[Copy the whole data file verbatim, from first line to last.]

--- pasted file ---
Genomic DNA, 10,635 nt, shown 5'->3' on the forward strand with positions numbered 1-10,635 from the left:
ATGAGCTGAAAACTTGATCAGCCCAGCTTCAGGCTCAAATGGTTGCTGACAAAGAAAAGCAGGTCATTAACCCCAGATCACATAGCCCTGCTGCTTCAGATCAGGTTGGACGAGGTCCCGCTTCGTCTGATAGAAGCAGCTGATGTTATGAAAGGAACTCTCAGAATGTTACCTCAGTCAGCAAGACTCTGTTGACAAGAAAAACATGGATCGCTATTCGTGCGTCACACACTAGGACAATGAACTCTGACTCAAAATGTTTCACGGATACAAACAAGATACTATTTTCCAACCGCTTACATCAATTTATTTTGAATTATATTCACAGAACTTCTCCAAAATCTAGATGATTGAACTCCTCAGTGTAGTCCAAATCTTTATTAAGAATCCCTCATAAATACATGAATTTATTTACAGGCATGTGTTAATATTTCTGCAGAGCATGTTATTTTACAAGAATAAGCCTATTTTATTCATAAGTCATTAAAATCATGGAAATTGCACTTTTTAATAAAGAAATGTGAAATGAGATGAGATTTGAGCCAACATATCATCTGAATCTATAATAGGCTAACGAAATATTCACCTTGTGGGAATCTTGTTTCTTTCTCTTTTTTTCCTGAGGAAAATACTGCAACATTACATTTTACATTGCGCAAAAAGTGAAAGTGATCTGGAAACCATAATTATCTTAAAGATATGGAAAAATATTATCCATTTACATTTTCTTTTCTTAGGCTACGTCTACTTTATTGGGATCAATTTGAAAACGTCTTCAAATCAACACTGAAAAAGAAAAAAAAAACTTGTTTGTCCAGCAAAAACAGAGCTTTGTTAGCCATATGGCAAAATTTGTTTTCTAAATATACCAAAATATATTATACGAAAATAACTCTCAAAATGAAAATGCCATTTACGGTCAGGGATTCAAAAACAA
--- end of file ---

Genomic DNA, 10,635 nt, shown 5'->3' on the forward strand with positions numbered 1-10,635 from the left:
ATGAGCTGAAAACTTGATCAGCCCAGCTTCAGGCTCAAATGGTTGCTGACAAAGAAAAGCAGGTCATTAACCCCAGATCACATAGCCCTGCTGCTTCAGATCAGGTTGGACGAGGTCCCGCTTCGTCTGATAGAAGCAGCTGATGTTATGAAAGGAACTCTCAGAATGTTACCTCAGTCAGCAAGACTCTGTTGACAAGAAAAACATGGATCGCTATTCGTGCGTCACACACTAGGACAATGAACTCTGACTCAAAATGTTTCACGGATACAAACAAGATACTATTTTCCAACCGCTTACATCAATTTATTTTGAATTATATTCACAGAACTTCTCCAAAATCTAGATGATTGAACTCCTCAGTGTAGTCCAAATCTTTATTAAGAATCCCTCATAAATACATGAATTTATTTACAGGCATGTGTTAATATTTCTGCAGAGCATGTTATTTTACAAGAATAAGCCTATTTTATTCATAAGTCATTAAAATCATGGAAATTGCACTTTTTAATAAAGAAATGTGAAATGAGATGAGATTTGAGCCAACATATCATCTGAATCTATAATAGGCTAACGAAATATTCACCTTGTGGGAATCTTGTTTCTTTCTCTTTTTTTCCTGAGGAAAATACTGCAACATTACATTTTACATTGCGCAAAAAGTGAAAGTGATCTGGAAACCATAATTATCTTAAAGATATGGAAAAATATTATCCATTTACATTTTCTTTTCTTAGGCTACGTCTACTTTATTGGGATCAATTTGAAAACGTCTTCAAATCAACACTGAAAAAGAAAAAAAAAACTTGTTTGTCCAGCAAAAACAGAGCTTTGTTAGCCATATGGCAAAATTTGTTTTCTAAATATACCAAAATATATTATACGAAAATAACTCTCAAAATGAAAATGCCATTTACGGTCAGGGATTCAAAAACAA